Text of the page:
Genetics of Sleep – How much do you need?


Whenever I hear a friend talk about how they only sleep 6 hours a night—I feel a combination of pity (that must be rough) and annoyance (how can they do that to themselves), but reading up on the genetics of sleep maybe I should be feeling jealousy (since I need at least 8 solid hours).

Sleep differences are interesting because they affect our day to day lives, but also are associated with metabolic syndrome (coronary heart disease, stroke, and type-2 diabetes), psychiatric diseases, and fatal car accidents. Further, three in ten American women now take some kind of sleeping aid. Also, because sleep is easily quantified it is also amenable to these kinds of studies.

Recently, the first large-scale GWAS study of the genetics of sleep length was released. It found a significant effect of a common variant the gene ABCC9, which codes SUR2 an ATP-dependent K+ channel. SUR2’s role in sleep seems to have been conserved—knocking out the homologous gene in drosophila decreased the length of their sleep-like nighttime rest. Since SUR2 is also expressed in the heart, it calls into question the causality in the correlation between less sleep and heart disease. Is too little sleep contributing to the disease or is this genetic factor influencing both heart disease and sleep? Also possibly of interest, the study’s second most significant association KCNAB1 also codes for a potassium channel. Its interesting to see channels associated with such a distal function as sleep, I tend to think of them just influencing more proximal to membrane excitability such as epilepsy or reflexes.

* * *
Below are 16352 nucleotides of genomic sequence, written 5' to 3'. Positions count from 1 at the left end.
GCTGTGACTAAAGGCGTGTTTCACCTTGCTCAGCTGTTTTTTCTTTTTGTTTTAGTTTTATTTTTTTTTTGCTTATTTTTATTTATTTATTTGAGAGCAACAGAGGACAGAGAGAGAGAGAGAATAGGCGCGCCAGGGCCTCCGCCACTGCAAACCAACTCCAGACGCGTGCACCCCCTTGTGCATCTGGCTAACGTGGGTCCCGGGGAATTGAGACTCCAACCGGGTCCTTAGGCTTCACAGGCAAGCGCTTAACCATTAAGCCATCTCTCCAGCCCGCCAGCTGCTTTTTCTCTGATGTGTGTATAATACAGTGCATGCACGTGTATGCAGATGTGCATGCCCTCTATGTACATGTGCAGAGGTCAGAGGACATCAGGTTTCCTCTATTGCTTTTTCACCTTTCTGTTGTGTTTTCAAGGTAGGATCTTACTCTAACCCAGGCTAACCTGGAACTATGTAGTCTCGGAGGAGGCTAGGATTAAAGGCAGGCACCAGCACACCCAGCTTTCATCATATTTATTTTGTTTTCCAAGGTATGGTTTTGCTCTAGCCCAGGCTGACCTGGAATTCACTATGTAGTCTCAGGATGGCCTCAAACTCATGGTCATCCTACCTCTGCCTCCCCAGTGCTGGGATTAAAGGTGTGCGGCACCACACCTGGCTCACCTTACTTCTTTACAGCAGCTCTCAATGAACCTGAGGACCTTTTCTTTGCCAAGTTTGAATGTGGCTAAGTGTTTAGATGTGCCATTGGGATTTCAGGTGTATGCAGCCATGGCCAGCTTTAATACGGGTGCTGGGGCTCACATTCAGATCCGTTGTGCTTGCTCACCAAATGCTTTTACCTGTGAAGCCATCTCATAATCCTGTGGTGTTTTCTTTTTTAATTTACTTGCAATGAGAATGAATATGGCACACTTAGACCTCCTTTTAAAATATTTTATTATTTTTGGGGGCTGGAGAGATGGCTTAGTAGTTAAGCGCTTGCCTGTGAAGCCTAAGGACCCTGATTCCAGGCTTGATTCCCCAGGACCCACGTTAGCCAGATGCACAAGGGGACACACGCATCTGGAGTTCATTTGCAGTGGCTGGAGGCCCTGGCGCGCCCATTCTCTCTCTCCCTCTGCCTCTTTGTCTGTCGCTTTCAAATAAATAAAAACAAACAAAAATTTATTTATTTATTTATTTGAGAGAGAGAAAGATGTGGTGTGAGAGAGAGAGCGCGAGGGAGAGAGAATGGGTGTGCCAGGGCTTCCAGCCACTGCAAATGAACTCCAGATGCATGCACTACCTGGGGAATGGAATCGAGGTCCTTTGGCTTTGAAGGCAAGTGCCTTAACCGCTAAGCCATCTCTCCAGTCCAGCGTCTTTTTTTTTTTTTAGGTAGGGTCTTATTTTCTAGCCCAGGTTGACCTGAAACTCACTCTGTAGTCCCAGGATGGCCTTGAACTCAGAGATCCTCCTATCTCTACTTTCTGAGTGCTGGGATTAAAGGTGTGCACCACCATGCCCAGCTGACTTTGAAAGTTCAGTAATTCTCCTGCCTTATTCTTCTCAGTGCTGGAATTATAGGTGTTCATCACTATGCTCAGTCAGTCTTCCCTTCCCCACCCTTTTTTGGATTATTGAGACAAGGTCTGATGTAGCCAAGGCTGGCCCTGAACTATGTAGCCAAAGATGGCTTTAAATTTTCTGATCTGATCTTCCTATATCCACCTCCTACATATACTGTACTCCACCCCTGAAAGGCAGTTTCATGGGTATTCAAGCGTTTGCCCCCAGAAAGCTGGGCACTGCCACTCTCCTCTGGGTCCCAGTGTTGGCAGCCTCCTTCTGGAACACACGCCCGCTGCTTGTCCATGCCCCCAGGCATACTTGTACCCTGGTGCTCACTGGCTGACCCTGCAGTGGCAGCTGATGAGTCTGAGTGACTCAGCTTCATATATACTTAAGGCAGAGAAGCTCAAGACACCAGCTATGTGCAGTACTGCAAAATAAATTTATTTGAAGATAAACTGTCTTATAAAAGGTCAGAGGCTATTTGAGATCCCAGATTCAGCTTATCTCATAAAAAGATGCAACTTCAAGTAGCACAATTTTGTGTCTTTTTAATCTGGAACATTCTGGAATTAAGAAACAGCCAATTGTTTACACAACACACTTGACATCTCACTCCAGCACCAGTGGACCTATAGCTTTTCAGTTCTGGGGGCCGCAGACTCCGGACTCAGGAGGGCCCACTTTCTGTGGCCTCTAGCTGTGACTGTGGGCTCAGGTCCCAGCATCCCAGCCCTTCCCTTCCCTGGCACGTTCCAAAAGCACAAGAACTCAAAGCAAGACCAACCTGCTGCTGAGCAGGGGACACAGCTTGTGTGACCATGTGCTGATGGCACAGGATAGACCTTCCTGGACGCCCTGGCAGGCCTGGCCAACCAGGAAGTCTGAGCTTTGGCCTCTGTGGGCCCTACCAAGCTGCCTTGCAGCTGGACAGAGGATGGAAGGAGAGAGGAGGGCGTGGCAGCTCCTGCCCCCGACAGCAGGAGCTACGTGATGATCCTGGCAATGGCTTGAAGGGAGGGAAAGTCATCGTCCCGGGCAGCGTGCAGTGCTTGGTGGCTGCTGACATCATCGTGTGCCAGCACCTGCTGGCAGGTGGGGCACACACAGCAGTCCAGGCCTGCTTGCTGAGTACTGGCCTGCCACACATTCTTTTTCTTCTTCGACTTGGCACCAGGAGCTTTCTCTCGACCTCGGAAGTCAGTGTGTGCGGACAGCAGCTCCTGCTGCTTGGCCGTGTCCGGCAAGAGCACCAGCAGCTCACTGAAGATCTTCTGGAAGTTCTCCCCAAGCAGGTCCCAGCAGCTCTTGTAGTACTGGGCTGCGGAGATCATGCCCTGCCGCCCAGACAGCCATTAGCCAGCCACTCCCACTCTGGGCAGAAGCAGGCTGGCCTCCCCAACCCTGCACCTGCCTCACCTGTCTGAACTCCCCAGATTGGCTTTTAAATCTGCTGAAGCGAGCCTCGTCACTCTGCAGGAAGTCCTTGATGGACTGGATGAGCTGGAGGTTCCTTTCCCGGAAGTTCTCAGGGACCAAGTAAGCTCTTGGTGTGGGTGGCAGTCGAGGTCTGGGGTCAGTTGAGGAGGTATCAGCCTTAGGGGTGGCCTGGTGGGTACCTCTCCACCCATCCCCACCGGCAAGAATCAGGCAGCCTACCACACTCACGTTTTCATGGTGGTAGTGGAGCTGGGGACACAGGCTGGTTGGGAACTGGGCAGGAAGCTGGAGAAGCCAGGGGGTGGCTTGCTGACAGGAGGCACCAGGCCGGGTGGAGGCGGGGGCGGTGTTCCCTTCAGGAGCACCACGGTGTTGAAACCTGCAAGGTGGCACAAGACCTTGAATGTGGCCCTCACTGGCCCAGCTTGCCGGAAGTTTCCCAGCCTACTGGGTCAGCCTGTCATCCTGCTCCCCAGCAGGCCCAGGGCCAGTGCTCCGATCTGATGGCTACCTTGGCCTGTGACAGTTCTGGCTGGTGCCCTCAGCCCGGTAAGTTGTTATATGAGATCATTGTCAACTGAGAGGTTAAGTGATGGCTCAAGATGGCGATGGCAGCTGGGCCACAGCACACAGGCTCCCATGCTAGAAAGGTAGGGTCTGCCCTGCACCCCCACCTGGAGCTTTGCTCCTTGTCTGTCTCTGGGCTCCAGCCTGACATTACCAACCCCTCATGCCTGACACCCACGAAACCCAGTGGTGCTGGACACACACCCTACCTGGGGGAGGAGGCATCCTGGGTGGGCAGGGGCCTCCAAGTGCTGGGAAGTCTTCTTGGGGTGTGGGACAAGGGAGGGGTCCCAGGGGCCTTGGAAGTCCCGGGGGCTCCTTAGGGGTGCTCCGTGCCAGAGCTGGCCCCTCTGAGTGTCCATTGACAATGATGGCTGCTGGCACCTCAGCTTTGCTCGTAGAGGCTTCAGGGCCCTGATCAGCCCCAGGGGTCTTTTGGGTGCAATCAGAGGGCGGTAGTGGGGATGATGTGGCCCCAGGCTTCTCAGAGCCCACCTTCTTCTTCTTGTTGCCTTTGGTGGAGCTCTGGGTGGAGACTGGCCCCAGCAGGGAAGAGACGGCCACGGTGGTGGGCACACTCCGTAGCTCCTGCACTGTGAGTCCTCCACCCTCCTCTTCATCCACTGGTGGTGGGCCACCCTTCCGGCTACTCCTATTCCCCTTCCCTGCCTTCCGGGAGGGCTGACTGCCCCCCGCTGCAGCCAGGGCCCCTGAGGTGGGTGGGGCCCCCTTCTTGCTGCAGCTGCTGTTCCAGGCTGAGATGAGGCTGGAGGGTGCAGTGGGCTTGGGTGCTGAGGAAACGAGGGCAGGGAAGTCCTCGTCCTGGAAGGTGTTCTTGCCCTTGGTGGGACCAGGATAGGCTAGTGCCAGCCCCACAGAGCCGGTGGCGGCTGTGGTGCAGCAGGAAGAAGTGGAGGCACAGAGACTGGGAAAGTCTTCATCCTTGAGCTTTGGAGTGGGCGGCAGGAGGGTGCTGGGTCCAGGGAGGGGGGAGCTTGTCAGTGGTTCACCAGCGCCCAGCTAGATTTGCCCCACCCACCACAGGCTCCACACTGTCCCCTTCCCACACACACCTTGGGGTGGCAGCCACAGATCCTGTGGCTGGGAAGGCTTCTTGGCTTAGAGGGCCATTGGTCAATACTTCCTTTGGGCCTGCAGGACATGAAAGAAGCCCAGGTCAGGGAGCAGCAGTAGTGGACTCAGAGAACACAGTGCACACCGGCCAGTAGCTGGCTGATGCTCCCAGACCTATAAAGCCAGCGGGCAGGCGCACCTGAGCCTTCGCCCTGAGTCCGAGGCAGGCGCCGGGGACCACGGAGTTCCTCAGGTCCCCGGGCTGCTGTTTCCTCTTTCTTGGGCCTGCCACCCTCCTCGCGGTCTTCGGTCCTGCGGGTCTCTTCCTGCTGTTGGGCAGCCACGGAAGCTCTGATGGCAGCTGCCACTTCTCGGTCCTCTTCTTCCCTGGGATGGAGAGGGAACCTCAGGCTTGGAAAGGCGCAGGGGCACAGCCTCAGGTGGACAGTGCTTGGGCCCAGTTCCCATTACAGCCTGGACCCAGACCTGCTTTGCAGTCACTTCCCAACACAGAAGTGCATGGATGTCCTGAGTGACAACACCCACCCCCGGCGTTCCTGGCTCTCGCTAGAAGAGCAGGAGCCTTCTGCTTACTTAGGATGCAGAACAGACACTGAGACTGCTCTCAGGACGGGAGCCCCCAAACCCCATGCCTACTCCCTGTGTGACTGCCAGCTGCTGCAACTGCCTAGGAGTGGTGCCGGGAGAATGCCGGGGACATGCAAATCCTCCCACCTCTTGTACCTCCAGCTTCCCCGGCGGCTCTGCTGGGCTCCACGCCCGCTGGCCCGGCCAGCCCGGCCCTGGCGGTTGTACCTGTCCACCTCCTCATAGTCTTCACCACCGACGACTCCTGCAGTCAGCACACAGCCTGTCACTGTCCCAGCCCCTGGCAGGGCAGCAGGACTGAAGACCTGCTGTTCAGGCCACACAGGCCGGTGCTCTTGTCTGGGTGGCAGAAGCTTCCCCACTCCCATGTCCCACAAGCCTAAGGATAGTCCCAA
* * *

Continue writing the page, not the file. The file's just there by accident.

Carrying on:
Previously, a rare familial variant had been found in DEC2, an HDAC-interacting transcriptional repressor that lowered average sleep times of carriers from 8.06 to 6.25 hours, but as the authors noted, these rare variants are not significant to the population at large. Instead genetic differences in need for sleep will likely be regulated by effects of many common variations such as the ones found in ABCC9, gene x gene interactions, and gene x environment interactions.

Personally, I am interested in the influence of genetics not only to psychiatric disease, but also more subtle influences on personality, intelligence, and general individual differences. At the same time I am wary of overly reductionist genetics, and I think it will be important to always remember confounds —from developmental experiences to all-pervading culture. Luckily, the authors of the study include chronopsychologists (I did not know that was a term), interested in further unmasking affects from nicotine use, latitude and season, early rising larks versus night owls, the differences between sleep loss from work and naturally shorter sleep on weekend. Incidentally, if you sleep 6 hours on weekdays and then 12 on weekends, you are not a genetically short sleeper—try to cut down on afternoon caffeine, and manage your sleep cycle and light exposure better!

I hope that studies will follow up with these cohorts: is there any downside to needing less sleep or do these lucky folks simply get more hours in their days? I’ve heard that couples that go to bed at the same time are more likely to stay together–is the same true for couples that need the same amount of sleep? It’s always frustrating when your partner conks out in the middle of your favorite movie, but I digress.

Are you also interested in the neuroscience of dreams? Check out my post: Scientists record lucid dreams with EEG and fMRI simultaneously

One Response to “Genetics of Sleep – How much do you need?”

  1. I wouldn’t say the relation between channels and sleep is distal as ATP-dependent channels are involved in AMPK activation, respectively eNOS and eHIF-1a (hypoxia), lowered core body temperature, adenosine output. Having in mind recent studies identifying adenosine and melatonin (both with core body temperature lowering effect) as major regulators of sleep behavior, it makes perfect sense.


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